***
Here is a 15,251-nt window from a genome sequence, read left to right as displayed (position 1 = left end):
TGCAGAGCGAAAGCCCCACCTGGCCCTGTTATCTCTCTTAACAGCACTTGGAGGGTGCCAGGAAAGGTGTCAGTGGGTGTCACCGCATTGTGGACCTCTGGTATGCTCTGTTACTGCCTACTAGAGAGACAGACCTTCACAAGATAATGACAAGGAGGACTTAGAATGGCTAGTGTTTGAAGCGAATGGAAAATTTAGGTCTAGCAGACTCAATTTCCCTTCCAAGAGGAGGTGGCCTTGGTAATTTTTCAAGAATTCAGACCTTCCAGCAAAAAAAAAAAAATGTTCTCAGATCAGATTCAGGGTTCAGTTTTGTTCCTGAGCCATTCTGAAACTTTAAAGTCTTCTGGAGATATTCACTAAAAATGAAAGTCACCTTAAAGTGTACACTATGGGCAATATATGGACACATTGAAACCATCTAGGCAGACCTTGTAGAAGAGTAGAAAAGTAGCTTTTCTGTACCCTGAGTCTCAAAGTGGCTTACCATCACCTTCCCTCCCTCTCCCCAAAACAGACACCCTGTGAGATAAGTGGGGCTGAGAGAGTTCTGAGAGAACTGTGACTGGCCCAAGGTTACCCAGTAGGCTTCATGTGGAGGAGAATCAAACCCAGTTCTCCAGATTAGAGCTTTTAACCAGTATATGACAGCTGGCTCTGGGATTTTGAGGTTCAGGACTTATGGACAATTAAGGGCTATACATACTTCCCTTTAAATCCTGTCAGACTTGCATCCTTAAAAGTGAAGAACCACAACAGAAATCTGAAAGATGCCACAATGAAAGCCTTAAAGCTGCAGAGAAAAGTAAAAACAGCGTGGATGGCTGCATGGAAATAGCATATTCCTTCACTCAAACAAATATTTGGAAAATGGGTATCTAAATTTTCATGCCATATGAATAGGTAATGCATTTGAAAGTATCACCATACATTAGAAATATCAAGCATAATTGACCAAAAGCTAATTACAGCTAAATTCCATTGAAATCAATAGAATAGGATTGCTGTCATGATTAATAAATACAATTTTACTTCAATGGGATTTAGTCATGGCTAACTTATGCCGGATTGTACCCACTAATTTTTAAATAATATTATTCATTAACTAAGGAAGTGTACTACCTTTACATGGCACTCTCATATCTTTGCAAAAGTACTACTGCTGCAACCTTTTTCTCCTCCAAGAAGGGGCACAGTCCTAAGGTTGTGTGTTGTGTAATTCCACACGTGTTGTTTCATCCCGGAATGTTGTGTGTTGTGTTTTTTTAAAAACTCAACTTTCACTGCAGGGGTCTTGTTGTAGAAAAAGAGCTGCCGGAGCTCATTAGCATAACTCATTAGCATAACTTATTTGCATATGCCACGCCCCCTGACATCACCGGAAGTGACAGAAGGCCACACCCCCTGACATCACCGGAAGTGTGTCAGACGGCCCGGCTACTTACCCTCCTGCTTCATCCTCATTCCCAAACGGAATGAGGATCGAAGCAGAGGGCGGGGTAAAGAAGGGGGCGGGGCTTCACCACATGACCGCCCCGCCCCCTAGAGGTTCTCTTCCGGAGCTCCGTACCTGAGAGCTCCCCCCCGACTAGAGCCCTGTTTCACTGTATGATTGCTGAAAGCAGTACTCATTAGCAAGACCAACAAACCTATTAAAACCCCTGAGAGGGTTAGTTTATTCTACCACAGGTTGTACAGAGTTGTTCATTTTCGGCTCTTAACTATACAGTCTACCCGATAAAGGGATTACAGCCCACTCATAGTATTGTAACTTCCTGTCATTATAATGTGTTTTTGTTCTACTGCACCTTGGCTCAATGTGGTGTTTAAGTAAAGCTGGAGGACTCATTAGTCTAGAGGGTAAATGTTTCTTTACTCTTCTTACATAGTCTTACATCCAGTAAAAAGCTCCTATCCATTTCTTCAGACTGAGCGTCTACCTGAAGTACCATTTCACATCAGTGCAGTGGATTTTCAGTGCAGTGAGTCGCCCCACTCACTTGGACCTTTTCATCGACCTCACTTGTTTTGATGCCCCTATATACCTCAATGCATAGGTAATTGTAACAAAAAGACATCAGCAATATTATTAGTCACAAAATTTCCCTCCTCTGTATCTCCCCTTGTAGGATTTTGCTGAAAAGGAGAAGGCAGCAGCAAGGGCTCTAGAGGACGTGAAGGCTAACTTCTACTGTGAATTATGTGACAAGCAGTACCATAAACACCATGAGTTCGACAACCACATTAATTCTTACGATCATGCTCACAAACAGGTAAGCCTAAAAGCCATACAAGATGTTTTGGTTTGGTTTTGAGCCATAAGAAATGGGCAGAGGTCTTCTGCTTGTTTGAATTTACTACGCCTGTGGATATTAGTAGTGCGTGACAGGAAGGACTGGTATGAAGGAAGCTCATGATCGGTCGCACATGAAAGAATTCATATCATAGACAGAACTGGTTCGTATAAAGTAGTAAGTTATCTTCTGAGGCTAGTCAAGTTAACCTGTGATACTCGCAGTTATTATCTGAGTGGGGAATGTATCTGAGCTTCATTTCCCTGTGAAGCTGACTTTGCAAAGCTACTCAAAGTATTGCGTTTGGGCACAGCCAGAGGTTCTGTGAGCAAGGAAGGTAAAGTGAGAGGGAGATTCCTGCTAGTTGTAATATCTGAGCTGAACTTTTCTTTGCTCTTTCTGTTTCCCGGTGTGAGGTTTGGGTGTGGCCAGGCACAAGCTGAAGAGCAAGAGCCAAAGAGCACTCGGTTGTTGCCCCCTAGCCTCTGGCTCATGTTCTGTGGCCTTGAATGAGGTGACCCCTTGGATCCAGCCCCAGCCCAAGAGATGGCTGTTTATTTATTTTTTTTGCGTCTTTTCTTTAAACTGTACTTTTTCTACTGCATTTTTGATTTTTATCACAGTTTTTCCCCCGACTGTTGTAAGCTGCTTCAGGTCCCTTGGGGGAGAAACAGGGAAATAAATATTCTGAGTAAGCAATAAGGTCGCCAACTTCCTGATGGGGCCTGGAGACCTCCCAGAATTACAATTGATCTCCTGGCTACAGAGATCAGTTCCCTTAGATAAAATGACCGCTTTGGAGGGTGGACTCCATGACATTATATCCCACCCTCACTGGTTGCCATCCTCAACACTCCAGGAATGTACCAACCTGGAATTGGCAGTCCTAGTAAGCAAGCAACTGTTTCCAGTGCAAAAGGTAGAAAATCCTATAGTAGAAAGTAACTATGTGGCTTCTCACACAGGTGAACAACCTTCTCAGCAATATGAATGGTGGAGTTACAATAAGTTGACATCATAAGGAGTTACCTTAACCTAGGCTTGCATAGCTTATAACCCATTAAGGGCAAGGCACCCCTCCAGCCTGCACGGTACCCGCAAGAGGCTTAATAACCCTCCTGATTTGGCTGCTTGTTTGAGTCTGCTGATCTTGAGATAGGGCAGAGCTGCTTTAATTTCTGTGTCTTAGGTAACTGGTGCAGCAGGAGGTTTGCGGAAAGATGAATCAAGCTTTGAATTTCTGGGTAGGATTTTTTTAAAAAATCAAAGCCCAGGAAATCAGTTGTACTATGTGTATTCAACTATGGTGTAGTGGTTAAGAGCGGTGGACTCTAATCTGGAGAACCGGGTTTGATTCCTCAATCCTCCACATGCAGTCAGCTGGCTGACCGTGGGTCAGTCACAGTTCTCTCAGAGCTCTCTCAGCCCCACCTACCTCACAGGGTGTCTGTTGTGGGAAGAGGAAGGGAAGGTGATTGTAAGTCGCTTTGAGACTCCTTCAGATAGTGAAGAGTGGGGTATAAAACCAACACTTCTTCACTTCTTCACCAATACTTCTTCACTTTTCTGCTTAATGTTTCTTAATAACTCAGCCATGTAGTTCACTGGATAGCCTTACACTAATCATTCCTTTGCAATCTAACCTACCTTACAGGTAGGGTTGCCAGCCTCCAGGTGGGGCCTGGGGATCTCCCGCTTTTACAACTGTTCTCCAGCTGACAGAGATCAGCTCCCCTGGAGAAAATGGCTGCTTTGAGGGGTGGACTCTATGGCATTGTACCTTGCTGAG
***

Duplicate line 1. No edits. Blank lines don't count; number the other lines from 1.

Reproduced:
Here is a 15,251-nt window from a genome sequence, read left to right as displayed (position 1 = left end):